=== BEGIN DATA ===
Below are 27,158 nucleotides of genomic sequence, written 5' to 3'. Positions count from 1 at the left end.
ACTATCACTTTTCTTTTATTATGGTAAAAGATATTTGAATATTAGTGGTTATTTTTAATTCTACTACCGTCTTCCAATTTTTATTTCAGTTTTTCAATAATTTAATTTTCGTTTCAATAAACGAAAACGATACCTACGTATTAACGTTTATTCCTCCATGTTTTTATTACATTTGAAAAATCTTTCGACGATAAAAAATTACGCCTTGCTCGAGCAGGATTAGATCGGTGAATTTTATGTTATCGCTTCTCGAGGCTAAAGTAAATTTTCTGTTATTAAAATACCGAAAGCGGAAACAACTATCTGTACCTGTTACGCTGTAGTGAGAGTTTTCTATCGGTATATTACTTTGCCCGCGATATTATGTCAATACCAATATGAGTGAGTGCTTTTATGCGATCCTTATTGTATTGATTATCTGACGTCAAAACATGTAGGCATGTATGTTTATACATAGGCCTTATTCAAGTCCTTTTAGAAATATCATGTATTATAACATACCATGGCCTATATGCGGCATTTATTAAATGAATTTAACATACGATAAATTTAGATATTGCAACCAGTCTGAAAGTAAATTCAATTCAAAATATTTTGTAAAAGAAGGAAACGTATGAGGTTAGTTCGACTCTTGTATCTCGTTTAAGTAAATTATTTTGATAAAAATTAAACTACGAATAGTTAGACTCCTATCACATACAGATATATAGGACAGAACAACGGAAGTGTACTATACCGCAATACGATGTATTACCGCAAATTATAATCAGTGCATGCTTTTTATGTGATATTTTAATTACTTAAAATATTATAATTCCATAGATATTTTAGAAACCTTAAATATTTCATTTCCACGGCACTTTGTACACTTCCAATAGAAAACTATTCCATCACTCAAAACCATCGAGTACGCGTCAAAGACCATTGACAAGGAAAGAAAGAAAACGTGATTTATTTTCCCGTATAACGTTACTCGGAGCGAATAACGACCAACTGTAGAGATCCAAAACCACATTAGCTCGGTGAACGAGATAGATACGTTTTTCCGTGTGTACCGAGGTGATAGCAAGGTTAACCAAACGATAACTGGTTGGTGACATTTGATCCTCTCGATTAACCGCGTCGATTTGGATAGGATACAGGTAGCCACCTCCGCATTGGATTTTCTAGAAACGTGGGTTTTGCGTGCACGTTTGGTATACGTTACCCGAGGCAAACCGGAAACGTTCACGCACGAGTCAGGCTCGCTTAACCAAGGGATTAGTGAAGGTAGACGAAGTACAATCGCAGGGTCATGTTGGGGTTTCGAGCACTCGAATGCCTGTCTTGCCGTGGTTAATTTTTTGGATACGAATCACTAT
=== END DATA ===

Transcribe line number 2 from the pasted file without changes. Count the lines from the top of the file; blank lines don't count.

ACTATCACTTTTCTTTTATTATGGTAAAAGATATTTGAATATTAGTGGTTATTTTTAATTCTACTACCGTCTTCCAATTTTTATTTCAGTTTTTCAATAATTTAATTTTCGTTTCAATAAACGAAAACGATACCTACGTATTAACGTTTATTCCTCCATGTTTTTATTACATTTGAAAAATCTTTCGACGATAAAAAATTACGCCTTGCTCGAGCAGGATTAGATCGGTGAATTTTATGTTATCGCTTCTCGAGGCTAAAGTAAATTTTCTGTTATTAAAATACCGAAAGCGGAAACAACTATCTGTACCTGTTACGCTGTAGTGAGAGTTTTCTATCGGTATATTACTTTGCCCGCGATATTATGTCAATACCAATATGAGTGAGTGCTTTTATGCGATCCTTATTGTATTGATTATCTGACGTCAAAACATGTAGGCATGTATGTTTATACATAGGCCTTATTCAAGTCCTTTTAGAAATATCATGTATTATAACATACCATGGCCTATATGCGGCATTTATTAAATGAATTTAACATACGATAAATTTAGATATTGCAACCAGTCTGAAAGTAAATTCAATTCAAAATATTTTGTAAAAGAAGGAAACGTATGAGGTTAGTTCGACTCTTGTATCTCGTTTAAGTAAATTATTTTGATAAAAATTAAACTACGAATAGTTAGACTCCTATCACATACAGATATATAGGACAGAACAACGGAAGTGTACTATACCGCAATACGATGTATTACCGCAAATTATAATCAGTGCATGCTTTTTATGTGATATTTTAATTACTTAAAATATTATAATTCCATAGATATTTTAGAAACCTTAAATATTTCATTTCCACGGCACTTTGTACACTTCCAATAGAAAACTATTCCATCACTCAAAACCATCGAGTACGCGTCAAAGACCATTGACAAGGAAAGAAAGAAAACGTGATTTATTTTCCCGTATAACGTTACTCGGAGCGAATAACGACCAACTGTAGAGATCCAAAACCACATTAGCTCGGTGAACGAGATAGATACGTTTTTCCGTGTGTACCGAGGTGATAGCAAGGTTAACCAAACGATAACTGGTTGGTGACATTTGATCCTCTCGATTAACCGCGTCGATTTGGATAGGATACAGGTAGCCACCTCCGCATTGGATTTTCTAGAAACGTGGGTTTTGCGTGCACGTTTGGTATACGTTACCCGAGGCAAACCGGAAACGTTCACGCACGAGTCAGGCTCGCTTAACCAAGGGATTAGTGAAGGTAGACGAAGTACAATCGCAGGGTCATGTTGGGGTTTCGAGCACTCGAATGCCTGTCTTGCCGTGGTTAATTTTTTGGATACGAATCACTAT